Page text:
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Andrew Stott

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Andrew Stott
Andrew Stott was Director for Transparency and Digital Engagement for the United Kingdom (UK) Government. He led the work to open up government data and create "data.gov.uk," and after the 2010 Election he led the implementation of the new Government's commitments on Transparency of central and local government, including delivery of the Prime Minister's personal pledges to release key finance and staffing data within the Government's first six months in office. His role also included responsibility for increasing the Government's capability to use new media to communicate and collaborate with the public, including the crowd-sourcing of ideas for spending reductions and increasing civil liberties and the greater use of the major social media platforms include Facebook and Twitter.
 
Following his retirement in December 2010, he continues to advise UK Ministers on the release of government data and other parts of their e-government programme as a member of the UK Public Sector Transparency Board, as well as advising other governments and contributing to the international development of the Open Data agenda. As a senior consultant in the Transport and ICT Global Practice in the World Bank, he has worked on Open Data and other e-Government issues in countries including Moldova, Macedonia, Russia, Georgia, Botswana, Tanzania, Rwanda, Antigua, St Lucia and Indonesia, as well as on global Open Data strategy and co-authoring the Open Data Readiness Assessment methodology. He is also on the Advisory Council of the Open Knowledge Foundation and of Open Corporates, the open database of the corporate world.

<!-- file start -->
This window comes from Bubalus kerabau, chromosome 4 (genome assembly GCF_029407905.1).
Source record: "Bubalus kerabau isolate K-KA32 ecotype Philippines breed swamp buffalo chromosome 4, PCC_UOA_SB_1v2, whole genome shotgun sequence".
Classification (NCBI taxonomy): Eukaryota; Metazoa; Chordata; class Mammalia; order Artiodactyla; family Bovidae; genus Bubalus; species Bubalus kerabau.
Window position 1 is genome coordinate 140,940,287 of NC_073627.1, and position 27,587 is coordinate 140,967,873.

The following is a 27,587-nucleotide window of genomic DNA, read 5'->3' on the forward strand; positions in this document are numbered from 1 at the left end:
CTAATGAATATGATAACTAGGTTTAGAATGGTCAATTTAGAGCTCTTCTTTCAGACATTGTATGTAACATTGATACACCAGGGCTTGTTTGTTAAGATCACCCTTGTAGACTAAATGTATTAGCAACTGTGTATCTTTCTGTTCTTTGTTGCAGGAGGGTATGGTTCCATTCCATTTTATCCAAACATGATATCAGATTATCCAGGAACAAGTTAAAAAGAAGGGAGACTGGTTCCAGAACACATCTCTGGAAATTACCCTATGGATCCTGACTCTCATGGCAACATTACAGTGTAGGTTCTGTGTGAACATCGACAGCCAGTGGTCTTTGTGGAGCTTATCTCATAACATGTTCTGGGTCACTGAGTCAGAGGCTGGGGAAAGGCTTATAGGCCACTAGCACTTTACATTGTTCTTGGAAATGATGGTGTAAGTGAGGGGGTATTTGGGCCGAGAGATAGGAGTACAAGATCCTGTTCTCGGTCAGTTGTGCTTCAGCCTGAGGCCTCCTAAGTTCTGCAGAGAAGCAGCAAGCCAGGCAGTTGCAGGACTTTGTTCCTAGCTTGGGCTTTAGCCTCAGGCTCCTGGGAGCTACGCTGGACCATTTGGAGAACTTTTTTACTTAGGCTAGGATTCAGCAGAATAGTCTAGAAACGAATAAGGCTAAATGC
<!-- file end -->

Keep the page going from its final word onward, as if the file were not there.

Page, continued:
Between 2004 and 2009, Stott was UK Government Deputy Chief Information Officer and Chair of the UK Government Chief Technology Officers Council. He joined the UK civil service in 1976 and subsequently worked in a variety of UK public sector bodies in policy, finance, program management and in both strategy and implementation roles in information technology. He is a graduate of the University of Cambridge, where he studied both Mathematics and Law.